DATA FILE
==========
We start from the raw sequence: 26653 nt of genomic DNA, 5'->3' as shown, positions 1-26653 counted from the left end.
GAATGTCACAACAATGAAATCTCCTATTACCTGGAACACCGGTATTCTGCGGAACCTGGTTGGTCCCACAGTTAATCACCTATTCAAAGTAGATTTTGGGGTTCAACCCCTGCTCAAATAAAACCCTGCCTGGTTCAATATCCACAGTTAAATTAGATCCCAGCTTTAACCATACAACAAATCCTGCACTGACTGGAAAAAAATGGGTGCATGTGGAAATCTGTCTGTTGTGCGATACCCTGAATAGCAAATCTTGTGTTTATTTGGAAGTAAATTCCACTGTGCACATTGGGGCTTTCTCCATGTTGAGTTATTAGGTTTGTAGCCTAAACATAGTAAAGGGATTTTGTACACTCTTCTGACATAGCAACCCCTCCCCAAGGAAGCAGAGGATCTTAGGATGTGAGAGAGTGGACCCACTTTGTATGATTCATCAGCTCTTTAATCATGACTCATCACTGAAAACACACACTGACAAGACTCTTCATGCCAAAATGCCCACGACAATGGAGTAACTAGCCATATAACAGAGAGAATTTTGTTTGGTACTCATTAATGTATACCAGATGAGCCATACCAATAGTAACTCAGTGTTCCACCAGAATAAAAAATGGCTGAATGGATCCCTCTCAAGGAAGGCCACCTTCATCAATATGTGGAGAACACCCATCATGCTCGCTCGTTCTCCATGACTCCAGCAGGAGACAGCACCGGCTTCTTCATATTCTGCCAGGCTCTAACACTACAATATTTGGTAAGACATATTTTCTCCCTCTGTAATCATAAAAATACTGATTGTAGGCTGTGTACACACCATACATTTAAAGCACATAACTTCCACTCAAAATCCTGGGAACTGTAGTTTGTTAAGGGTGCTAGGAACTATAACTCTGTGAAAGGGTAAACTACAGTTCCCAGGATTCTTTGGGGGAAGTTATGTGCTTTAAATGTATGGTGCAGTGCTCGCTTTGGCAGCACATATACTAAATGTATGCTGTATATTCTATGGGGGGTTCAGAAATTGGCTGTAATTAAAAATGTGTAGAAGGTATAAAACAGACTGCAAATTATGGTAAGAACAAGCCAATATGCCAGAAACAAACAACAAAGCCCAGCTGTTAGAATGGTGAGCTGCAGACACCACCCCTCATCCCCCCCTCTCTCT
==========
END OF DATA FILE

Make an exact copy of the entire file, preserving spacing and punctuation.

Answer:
We start from the raw sequence: 26653 nt of genomic DNA, 5'->3' as shown, positions 1-26653 counted from the left end.
GAATGTCACAACAATGAAATCTCCTATTACCTGGAACACCGGTATTCTGCGGAACCTGGTTGGTCCCACAGTTAATCACCTATTCAAAGTAGATTTTGGGGTTCAACCCCTGCTCAAATAAAACCCTGCCTGGTTCAATATCCACAGTTAAATTAGATCCCAGCTTTAACCATACAACAAATCCTGCACTGACTGGAAAAAAATGGGTGCATGTGGAAATCTGTCTGTTGTGCGATACCCTGAATAGCAAATCTTGTGTTTATTTGGAAGTAAATTCCACTGTGCACATTGGGGCTTTCTCCATGTTGAGTTATTAGGTTTGTAGCCTAAACATAGTAAAGGGATTTTGTACACTCTTCTGACATAGCAACCCCTCCCCAAGGAAGCAGAGGATCTTAGGATGTGAGAGAGTGGACCCACTTTGTATGATTCATCAGCTCTTTAATCATGACTCATCACTGAAAACACACACTGACAAGACTCTTCATGCCAAAATGCCCACGACAATGGAGTAACTAGCCATATAACAGAGAGAATTTTGTTTGGTACTCATTAATGTATACCAGATGAGCCATACCAATAGTAACTCAGTGTTCCACCAGAATAAAAAATGGCTGAATGGATCCCTCTCAAGGAAGGCCACCTTCATCAATATGTGGAGAACACCCATCATGCTCGCTCGTTCTCCATGACTCCAGCAGGAGACAGCACCGGCTTCTTCATATTCTGCCAGGCTCTAACACTACAATATTTGGTAAGACATATTTTCTCCCTCTGTAATCATAAAAATACTGATTGTAGGCTGTGTACACACCATACATTTAAAGCACATAACTTCCACTCAAAATCCTGGGAACTGTAGTTTGTTAAGGGTGCTAGGAACTATAACTCTGTGAAAGGGTAAACTACAGTTCCCAGGATTCTTTGGGGGAAGTTATGTGCTTTAAATGTATGGTGCAGTGCTCGCTTTGGCAGCACATATACTAAATGTATGCTGTATATTCTATGGGGGGTTCAGAAATTGGCTGTAATTAAAAATGTGTAGAAGGTATAAAACAGACTGCAAATTATGGTAAGAACAAGCCAATATGCCAGAAACAAACAACAAAGCCCAGCTGTTAGAATGGTGAGCTGCAGACACCACCCCTCATCCCCCCCTCTCTCT